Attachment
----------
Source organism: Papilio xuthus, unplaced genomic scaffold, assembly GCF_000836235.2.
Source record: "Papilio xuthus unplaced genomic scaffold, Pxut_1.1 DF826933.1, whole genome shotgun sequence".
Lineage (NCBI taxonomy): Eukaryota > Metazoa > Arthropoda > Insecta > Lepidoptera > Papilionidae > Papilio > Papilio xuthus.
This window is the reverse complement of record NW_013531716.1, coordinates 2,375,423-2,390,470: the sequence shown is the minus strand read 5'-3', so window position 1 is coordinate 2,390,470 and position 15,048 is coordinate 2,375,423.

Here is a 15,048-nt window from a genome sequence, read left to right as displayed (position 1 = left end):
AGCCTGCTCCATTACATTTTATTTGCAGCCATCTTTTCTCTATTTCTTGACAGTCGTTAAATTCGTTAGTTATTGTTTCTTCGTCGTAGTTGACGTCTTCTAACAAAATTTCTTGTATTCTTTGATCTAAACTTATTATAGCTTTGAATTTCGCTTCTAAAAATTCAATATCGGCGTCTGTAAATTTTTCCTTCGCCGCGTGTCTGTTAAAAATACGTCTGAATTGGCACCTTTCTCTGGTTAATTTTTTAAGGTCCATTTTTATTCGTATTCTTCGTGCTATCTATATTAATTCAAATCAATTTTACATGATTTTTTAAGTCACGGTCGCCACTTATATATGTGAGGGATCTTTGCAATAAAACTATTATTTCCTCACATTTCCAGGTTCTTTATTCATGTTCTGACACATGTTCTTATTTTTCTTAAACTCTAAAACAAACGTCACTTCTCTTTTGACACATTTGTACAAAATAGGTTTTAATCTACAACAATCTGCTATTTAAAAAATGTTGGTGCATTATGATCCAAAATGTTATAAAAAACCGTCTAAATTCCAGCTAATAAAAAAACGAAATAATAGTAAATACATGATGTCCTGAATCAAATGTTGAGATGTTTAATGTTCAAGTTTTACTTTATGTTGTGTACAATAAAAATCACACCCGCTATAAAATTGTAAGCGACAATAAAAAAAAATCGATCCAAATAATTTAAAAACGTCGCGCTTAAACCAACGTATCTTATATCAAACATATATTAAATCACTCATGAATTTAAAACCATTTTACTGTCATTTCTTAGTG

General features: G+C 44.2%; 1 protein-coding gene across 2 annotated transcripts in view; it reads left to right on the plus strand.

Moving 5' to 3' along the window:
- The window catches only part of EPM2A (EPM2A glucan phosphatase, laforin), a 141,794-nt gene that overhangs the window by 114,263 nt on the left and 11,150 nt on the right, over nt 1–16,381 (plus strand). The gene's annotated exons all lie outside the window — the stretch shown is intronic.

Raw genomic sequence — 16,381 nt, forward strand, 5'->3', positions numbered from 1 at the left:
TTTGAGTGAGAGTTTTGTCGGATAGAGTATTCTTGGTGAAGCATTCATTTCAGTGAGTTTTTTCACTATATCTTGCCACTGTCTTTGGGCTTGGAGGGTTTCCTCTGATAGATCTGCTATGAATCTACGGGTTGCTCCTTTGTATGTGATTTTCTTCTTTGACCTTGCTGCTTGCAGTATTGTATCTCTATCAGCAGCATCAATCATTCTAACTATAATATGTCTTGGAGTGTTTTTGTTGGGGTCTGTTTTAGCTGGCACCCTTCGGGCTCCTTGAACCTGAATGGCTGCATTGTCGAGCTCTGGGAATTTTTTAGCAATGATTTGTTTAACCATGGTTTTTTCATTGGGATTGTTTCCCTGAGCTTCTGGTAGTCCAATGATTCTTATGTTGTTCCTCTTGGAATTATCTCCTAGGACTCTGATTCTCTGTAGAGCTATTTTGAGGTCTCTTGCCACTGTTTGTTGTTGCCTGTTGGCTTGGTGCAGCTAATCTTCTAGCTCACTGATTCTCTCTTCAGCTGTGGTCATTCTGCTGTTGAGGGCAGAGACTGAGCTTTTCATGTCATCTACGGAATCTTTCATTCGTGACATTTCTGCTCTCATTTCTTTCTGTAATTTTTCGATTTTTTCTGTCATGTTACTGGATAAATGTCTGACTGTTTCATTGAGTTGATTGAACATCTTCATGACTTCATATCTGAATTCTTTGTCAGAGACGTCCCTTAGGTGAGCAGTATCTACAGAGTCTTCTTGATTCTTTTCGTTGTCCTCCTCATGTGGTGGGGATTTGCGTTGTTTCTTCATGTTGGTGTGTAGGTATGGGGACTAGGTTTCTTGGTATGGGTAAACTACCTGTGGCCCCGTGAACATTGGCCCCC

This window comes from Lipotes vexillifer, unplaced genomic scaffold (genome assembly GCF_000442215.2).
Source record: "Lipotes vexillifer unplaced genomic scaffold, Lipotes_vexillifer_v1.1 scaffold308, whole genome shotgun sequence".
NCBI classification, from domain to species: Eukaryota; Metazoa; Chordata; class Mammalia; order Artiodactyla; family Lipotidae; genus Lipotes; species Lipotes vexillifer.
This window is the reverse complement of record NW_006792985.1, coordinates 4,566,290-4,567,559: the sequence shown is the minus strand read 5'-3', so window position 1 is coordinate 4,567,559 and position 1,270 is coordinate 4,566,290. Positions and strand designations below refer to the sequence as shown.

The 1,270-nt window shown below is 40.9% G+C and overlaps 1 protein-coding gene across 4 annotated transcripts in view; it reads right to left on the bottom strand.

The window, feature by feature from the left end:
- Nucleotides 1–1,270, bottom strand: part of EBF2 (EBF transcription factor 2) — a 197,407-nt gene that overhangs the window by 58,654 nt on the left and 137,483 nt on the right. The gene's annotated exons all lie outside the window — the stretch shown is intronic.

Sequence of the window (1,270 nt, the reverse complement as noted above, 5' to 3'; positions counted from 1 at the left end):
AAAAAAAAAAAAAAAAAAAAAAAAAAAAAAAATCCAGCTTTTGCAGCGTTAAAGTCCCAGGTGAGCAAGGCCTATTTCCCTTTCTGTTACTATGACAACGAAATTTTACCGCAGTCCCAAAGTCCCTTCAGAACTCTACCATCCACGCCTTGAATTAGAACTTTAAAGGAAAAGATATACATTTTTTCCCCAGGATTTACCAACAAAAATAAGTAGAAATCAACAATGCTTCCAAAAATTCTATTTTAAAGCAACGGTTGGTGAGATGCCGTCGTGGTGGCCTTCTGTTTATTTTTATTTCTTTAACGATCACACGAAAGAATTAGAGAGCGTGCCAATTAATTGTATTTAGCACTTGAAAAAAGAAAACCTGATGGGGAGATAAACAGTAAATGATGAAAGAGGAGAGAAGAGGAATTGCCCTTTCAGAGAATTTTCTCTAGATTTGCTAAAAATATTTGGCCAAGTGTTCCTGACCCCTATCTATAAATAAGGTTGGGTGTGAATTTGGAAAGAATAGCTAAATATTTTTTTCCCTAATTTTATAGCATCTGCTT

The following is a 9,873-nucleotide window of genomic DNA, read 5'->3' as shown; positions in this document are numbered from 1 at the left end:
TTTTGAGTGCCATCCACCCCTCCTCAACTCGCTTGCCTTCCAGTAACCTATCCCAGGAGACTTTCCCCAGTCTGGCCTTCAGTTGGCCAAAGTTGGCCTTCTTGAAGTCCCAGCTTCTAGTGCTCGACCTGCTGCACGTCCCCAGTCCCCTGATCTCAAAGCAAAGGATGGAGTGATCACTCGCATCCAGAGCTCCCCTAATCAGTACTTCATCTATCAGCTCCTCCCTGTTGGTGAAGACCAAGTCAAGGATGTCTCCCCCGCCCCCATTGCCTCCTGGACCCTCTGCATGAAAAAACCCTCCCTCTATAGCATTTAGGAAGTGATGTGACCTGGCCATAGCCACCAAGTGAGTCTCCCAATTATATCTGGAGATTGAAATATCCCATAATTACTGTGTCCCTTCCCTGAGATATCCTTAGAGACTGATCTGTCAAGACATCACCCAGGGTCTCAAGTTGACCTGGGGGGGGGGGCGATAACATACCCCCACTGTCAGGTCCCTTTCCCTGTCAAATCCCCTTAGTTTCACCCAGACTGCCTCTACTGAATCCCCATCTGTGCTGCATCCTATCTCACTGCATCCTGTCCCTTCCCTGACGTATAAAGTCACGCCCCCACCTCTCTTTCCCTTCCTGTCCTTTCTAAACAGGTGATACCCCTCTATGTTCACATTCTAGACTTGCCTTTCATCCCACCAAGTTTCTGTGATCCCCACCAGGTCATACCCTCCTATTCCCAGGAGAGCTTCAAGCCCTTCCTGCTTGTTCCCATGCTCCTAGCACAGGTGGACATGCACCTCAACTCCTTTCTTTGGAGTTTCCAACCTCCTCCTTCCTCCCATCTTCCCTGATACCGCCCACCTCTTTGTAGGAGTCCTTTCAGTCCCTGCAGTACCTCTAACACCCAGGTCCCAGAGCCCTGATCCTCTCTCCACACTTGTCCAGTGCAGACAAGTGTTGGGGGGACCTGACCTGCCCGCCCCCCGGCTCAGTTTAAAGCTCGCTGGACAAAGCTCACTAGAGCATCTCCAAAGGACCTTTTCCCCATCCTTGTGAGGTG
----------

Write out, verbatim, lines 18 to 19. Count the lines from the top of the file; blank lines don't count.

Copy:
- Nucleotides 1–1,270, bottom strand: part of EBF2 (EBF transcription factor 2) — a 197,407-nt gene that overhangs the window by 58,654 nt on the left and 137,483 nt on the right. The gene's annotated exons all lie outside the window — the stretch shown is intronic.

Sequence of the window (1,270 nt, the reverse complement as noted above, 5' to 3'; positions counted from 1 at the left end):